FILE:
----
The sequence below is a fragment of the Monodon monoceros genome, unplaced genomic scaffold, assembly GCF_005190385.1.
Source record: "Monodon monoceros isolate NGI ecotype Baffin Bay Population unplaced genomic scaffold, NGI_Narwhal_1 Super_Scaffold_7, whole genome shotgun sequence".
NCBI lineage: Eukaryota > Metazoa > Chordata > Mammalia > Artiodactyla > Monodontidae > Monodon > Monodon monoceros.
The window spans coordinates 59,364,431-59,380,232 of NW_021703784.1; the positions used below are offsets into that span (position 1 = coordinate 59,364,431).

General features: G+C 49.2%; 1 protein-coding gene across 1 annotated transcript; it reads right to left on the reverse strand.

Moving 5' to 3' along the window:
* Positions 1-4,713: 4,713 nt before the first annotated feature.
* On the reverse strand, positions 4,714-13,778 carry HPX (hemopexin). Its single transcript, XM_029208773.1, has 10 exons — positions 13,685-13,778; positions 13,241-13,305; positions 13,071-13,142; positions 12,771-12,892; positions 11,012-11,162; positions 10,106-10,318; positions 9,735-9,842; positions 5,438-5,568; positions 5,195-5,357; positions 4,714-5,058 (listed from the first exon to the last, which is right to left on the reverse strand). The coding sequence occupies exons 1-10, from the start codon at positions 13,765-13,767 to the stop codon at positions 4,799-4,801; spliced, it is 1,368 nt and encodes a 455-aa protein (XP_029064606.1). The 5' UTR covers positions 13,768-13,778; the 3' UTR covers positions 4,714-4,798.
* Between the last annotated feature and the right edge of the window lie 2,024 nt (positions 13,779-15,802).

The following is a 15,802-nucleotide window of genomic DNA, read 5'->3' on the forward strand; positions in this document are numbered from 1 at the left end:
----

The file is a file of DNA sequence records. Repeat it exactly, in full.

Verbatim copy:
The sequence below is a fragment of the Monodon monoceros genome, unplaced genomic scaffold, assembly GCF_005190385.1.
Source record: "Monodon monoceros isolate NGI ecotype Baffin Bay Population unplaced genomic scaffold, NGI_Narwhal_1 Super_Scaffold_7, whole genome shotgun sequence".
NCBI lineage: Eukaryota > Metazoa > Chordata > Mammalia > Artiodactyla > Monodontidae > Monodon > Monodon monoceros.
The window spans coordinates 59,364,431-59,380,232 of NW_021703784.1; the positions used below are offsets into that span (position 1 = coordinate 59,364,431).

General features: G+C 49.2%; 1 protein-coding gene across 1 annotated transcript; it reads right to left on the reverse strand.

Moving 5' to 3' along the window:
* Positions 1-4,713: 4,713 nt before the first annotated feature.
* On the reverse strand, positions 4,714-13,778 carry HPX (hemopexin). Its single transcript, XM_029208773.1, has 10 exons — positions 13,685-13,778; positions 13,241-13,305; positions 13,071-13,142; positions 12,771-12,892; positions 11,012-11,162; positions 10,106-10,318; positions 9,735-9,842; positions 5,438-5,568; positions 5,195-5,357; positions 4,714-5,058 (listed from the first exon to the last, which is right to left on the reverse strand). The coding sequence occupies exons 1-10, from the start codon at positions 13,765-13,767 to the stop codon at positions 4,799-4,801; spliced, it is 1,368 nt and encodes a 455-aa protein (XP_029064606.1). The 5' UTR covers positions 13,768-13,778; the 3' UTR covers positions 4,714-4,798.
* Between the last annotated feature and the right edge of the window lie 2,024 nt (positions 13,779-15,802).

The following is a 15,802-nucleotide window of genomic DNA, read 5'->3' on the forward strand; positions in this document are numbered from 1 at the left end: